The STATA/IC 15.0 statistical package (StataCorp LP, College Station, TX, USA) was used throughout. Statistical significance was considered for p < 0.05 in all cases.


A total of 92 patients were included during the study period, though two were lost to follow-up at 6 months and were excluded from the analysis. Of the 90 patients analyzed, 67 were men (74.4%). The mean and median age was 77.1 and 76 years (p25-p75: 73-82), respectively, with a range of 70-92 years.

Fifty-seven percent of the operations were elective, while the rest were carried out on an urgent basis. All the elective surgeries were tabulated as complex major operations according to the British United Provident Association and with a score of II or III according to the American Society of Anesthesiologists, and mainly corresponded to hepatobiliopancreatic (liver resection or duodenopancreatectomy) and esophageal surgery.

The prevalence of frailty was similar with both scales in the initial patient cohort: 22% in the case of CFS and 24% with mFI (Fig. 2). The percentage agreement in classifying the patients as frail was 77.8%, with a concordance no greater than moderate between them (kappa index 0.38).

Figure 2.

Prevalence of frailty according to CFS and mFI.


The frail patients showed a significantly higher APACHE II risk score. This linear trend was statistically significant (p < 0.01) for both frailty scales (Table 2). There was also a significant tendency towards gradually older age as frailty increased according to CFS (p < 0.01). The frail patients were also characterized by longer ICU stays than the prefrail or robust individuals.

Table 2.

Characteristics of the patients according to their classification by the two frailty scales.

  Clinical Frailty Scale (CFS)Modified Frailty Index (mFI)
  Frail  Prefrail  Robust  p  Frail  Prefrail  Robust  p 
N (%)  20 (22.2)  42 (46.7)  28 (31.1)    22 (24.4)  37 (41.1)  31 (34.5)   
Age (years)  78.5(74-82.5)  77.5(73-82)  74.5(72.5-77)  <0.01  76(73-82)  78(73-82)  75(72-78)  0.26 
APACHE II  20.5(17-23.5)  14(10-21)  9(7-12)  <0.01  21(15-23)  13(10-19)  10(8-18)  <0.01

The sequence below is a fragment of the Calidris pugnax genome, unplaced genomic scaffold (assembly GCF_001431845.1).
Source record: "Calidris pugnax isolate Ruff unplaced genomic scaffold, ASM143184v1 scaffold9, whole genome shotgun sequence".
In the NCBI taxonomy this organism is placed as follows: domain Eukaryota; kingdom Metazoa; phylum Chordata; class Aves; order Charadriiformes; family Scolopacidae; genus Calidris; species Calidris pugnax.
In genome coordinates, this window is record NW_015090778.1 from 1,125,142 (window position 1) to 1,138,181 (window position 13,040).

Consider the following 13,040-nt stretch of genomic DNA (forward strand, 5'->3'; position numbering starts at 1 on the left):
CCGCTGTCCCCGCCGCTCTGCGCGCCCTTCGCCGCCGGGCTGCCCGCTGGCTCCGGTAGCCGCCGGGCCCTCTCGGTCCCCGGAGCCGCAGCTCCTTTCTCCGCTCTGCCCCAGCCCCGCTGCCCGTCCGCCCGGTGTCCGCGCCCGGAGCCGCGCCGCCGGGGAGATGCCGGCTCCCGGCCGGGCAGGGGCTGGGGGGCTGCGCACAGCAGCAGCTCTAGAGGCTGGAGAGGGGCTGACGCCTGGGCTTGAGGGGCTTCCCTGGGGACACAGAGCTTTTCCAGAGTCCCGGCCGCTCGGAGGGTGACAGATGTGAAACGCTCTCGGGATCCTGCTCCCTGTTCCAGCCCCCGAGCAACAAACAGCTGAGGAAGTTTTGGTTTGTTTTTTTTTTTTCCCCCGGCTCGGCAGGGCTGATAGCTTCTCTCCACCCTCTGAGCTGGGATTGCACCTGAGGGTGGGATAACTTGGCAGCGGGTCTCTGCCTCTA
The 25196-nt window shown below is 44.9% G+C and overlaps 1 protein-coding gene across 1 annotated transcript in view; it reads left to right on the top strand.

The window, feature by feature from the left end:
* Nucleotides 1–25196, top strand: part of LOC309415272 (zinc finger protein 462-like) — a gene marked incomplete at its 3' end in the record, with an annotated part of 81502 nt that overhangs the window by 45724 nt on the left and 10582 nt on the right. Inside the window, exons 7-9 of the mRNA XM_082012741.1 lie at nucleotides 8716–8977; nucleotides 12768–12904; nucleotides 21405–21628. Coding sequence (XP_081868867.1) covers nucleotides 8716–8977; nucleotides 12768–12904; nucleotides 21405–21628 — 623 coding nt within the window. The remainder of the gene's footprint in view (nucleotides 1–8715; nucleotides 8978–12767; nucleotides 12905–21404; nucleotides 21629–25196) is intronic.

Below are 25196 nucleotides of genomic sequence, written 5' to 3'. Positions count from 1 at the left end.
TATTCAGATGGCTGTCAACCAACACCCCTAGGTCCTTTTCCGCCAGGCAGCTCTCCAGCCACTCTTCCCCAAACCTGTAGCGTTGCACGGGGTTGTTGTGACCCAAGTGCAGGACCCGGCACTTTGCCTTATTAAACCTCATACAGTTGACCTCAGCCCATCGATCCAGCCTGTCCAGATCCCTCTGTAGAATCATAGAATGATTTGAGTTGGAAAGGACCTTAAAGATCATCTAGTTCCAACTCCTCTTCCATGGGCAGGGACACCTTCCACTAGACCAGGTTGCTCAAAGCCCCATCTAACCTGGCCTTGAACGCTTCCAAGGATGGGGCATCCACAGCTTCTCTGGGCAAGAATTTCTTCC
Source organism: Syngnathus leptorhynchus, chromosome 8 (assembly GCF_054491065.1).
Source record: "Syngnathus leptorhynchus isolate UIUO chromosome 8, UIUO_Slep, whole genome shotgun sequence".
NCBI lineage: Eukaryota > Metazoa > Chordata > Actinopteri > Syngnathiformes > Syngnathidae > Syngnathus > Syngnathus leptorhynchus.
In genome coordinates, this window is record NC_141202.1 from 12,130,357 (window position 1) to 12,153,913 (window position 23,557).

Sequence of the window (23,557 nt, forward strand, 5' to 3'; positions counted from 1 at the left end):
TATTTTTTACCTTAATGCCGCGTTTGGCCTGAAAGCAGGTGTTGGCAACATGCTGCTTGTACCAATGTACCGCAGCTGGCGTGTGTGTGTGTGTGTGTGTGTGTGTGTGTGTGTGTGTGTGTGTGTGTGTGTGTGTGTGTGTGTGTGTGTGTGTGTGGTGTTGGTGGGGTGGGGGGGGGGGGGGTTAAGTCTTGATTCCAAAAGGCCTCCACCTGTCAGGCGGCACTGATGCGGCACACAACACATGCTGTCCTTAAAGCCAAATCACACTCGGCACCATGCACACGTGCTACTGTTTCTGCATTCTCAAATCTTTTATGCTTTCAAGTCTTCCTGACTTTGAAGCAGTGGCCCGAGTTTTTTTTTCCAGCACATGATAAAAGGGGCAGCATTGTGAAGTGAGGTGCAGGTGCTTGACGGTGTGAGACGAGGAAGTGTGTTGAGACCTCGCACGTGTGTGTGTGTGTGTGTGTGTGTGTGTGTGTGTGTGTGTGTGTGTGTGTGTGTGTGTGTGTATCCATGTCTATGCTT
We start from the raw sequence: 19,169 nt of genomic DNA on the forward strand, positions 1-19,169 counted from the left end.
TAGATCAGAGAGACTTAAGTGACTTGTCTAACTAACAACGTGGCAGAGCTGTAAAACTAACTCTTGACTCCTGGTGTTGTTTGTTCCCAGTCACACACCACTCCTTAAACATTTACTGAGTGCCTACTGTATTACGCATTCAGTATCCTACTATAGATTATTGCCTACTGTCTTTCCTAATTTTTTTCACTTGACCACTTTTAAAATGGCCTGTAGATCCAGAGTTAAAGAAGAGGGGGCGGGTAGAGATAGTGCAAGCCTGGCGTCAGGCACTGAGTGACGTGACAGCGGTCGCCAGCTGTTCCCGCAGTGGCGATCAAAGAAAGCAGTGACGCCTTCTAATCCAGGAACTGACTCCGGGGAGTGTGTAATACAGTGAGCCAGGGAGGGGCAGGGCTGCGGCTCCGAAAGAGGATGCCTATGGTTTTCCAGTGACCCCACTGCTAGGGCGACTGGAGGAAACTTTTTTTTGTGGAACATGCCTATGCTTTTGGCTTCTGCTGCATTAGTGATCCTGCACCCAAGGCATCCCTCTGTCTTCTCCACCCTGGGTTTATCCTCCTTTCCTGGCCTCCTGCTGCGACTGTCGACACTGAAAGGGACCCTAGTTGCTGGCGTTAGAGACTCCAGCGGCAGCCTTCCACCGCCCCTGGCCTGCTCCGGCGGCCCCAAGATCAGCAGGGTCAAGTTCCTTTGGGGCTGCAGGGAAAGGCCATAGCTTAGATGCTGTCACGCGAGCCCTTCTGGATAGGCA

ICU stay (days)  5(2.5-10.5)  6(3-11)  3(2-4.5)  0.02  5(3-11)  5(2-8)  3(2-6)  0.11 
Hospital stay (days)  19.5(10.5-30.5)  19(10-45)  12(8-22)  0.1  17(10-52)  16(7-29)  18(9-28)  0.5 

With regard to the postoperative course, Table 3 shows the OR of the association of the groups of frail and prefrail patients with respect to readmission to the ICU, the need for repeat surgery, or readmission in the first 6 postoperative months, using the group of robust patients as reference.

Table 3.

Association of the frailty scales to the need for readmission to the ICU, repeat surgery and readmission at 6 months.

    Readmission ICURepeat surgeryReadmission 6 months
    OR (95%CI)  p  OR (95%CI)  p  OR (95%CI)  p 
CFS  Robust  ref.  ref.  ref.       
  Prefrail  4.61 (0.94-22.72)  0.06  8.82 (2.6-30.03)  <0.01  1.63 (0.50-5.35)  0.42 
  Frail  4.33 (0.75-25.15)  0.1  11.14 (2.74-45.26)  <0.01  1.15 (0.27-4.96)  0.19 
mFI  Robust  ref.  ref.  ref.       
  Prefrail  2.18 (0.51-9.26)  0.20  1.99 (0.74-5.4)  0.17  0.79 (0.26-2.44)  0.69 
  Frail  5.33 (1.22-23.3)  0.03  3.68 (1.16-11.6)  0.03  0.64 (0.17-2.46)  0.52 

Odds ratios calculated by univariate logistic regression analysis, comparing frail and prefrail patients with the reference group (ref.).

CFS: Clinical Frailty Scale; mFI: modified Frailty Index.

Postoperative mortality

The global mortality rate was 25.5% in the ICU (23 patients), 37.7% (34 patients) in hospital, and 44.4% (40 patients) at 6 months post-surgery.